Everywhere we go, we’re given messages of what mothers should do or ought to do to prove her love for her kids. We’re covertly told that a mother’s love is based on her works, that every decision she makes is a statement about how much she cares for her child. Natural birth or medicated. Breastmilk or formula. Working or staying at home. Vaccines or none. Public or homeschool. Positive parenting or spanking. Crafts or TV. Processed or organic.
I am guilty of believing the lie, of putting certain things up on a pedestal. I wouldn’t dare claim that any of these things make or break a mother’s love, but I like to cling to my “camps”, the moms who are doing it just like me. Sometimes I fool myself into thinking that I’m “doing it right” and I need to do the world a favor by showing them what’s best.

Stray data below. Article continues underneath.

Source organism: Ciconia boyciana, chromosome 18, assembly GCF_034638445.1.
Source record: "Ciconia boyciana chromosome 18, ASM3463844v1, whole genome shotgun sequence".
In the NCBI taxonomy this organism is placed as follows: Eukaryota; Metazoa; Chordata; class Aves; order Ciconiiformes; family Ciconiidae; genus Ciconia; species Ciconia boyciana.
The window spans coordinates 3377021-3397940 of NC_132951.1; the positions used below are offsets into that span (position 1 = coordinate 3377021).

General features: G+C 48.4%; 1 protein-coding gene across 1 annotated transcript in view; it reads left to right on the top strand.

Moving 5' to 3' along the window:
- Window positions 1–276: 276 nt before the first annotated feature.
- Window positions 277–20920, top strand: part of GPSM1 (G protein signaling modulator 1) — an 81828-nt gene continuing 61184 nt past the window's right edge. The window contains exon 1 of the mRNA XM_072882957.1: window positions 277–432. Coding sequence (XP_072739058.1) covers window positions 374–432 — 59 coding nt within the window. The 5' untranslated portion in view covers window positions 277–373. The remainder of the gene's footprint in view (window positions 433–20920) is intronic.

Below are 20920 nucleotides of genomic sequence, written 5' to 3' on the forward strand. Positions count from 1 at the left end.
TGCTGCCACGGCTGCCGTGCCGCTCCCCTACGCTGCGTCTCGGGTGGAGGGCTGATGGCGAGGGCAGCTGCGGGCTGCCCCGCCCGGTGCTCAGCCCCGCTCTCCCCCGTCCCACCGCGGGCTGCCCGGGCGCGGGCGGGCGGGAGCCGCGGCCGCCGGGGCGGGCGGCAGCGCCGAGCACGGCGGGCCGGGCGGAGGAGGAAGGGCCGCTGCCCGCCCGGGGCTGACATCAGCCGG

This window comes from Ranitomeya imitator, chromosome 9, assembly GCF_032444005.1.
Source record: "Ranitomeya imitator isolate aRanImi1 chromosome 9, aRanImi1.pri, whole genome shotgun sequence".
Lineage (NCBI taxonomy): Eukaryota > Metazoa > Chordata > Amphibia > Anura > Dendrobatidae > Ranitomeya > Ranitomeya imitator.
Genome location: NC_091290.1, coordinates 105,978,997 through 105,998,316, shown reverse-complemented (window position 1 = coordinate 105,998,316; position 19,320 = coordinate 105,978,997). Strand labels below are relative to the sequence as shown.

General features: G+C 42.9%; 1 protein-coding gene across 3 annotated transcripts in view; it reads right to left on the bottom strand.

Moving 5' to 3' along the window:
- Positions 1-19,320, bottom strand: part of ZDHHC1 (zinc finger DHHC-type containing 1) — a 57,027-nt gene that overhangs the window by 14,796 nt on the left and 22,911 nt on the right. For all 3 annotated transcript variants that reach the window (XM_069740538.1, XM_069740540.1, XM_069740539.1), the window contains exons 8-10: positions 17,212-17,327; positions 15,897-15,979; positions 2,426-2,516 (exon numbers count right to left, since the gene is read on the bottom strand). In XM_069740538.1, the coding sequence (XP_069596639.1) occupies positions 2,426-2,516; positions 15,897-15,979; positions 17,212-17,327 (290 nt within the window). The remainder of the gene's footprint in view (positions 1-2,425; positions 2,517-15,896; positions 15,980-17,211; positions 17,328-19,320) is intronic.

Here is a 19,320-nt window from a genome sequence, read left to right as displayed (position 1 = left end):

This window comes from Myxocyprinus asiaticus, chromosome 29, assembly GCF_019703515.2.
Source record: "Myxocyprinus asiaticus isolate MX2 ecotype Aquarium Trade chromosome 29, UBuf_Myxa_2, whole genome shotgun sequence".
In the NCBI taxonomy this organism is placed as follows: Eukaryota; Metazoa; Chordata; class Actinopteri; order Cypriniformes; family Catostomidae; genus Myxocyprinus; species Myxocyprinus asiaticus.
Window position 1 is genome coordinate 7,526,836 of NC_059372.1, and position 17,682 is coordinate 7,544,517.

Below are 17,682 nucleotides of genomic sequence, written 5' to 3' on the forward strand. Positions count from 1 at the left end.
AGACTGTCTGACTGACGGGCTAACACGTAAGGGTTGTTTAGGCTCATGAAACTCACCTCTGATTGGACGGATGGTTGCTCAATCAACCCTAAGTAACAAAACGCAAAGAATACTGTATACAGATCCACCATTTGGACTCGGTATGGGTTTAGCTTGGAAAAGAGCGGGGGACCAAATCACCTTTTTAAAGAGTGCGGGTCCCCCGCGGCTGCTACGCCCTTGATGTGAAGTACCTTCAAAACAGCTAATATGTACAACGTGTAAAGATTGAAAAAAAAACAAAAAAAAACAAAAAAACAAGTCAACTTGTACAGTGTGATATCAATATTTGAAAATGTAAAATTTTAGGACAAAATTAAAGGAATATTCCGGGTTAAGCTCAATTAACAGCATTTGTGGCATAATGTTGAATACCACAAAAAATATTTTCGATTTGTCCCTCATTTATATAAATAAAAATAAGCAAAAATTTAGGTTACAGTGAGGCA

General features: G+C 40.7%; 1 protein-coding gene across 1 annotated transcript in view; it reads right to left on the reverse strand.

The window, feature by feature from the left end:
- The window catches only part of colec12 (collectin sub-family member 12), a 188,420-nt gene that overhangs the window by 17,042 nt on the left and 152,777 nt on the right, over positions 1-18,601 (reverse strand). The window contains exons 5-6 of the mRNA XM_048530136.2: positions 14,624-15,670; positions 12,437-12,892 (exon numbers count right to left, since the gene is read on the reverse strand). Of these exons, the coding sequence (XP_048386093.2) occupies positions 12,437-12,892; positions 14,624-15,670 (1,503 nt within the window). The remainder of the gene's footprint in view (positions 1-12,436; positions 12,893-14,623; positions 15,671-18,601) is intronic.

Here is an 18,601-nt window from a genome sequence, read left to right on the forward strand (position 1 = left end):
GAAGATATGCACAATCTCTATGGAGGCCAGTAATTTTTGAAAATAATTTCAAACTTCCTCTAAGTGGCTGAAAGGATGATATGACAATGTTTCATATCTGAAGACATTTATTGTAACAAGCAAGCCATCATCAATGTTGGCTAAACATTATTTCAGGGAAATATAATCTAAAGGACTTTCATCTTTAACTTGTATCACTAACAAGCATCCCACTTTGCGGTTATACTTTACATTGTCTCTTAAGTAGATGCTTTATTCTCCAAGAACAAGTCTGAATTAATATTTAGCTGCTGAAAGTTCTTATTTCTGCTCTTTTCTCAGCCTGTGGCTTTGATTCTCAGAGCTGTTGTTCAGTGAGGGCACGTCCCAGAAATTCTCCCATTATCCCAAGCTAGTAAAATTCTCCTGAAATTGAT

But the Lord is in the business of kicking legalism to a curb. He finds ways to remind me that I have nothing and can do nothing to earn the approval I so desperately crave. He’s humbling me as I allow him to guide me closer to his heart for motherhood. And I realize now that his motto is not “breast is best” and his priority is not to put every mother into the home. I notice that he doesn’t favor the moms who only feeds her kids organic and he doesn’t punish the ones who send their kids off to public school. I see that he equips parents to love on their kids in unique, individualized ways and that he is found in many different kinds of parenting and discipline.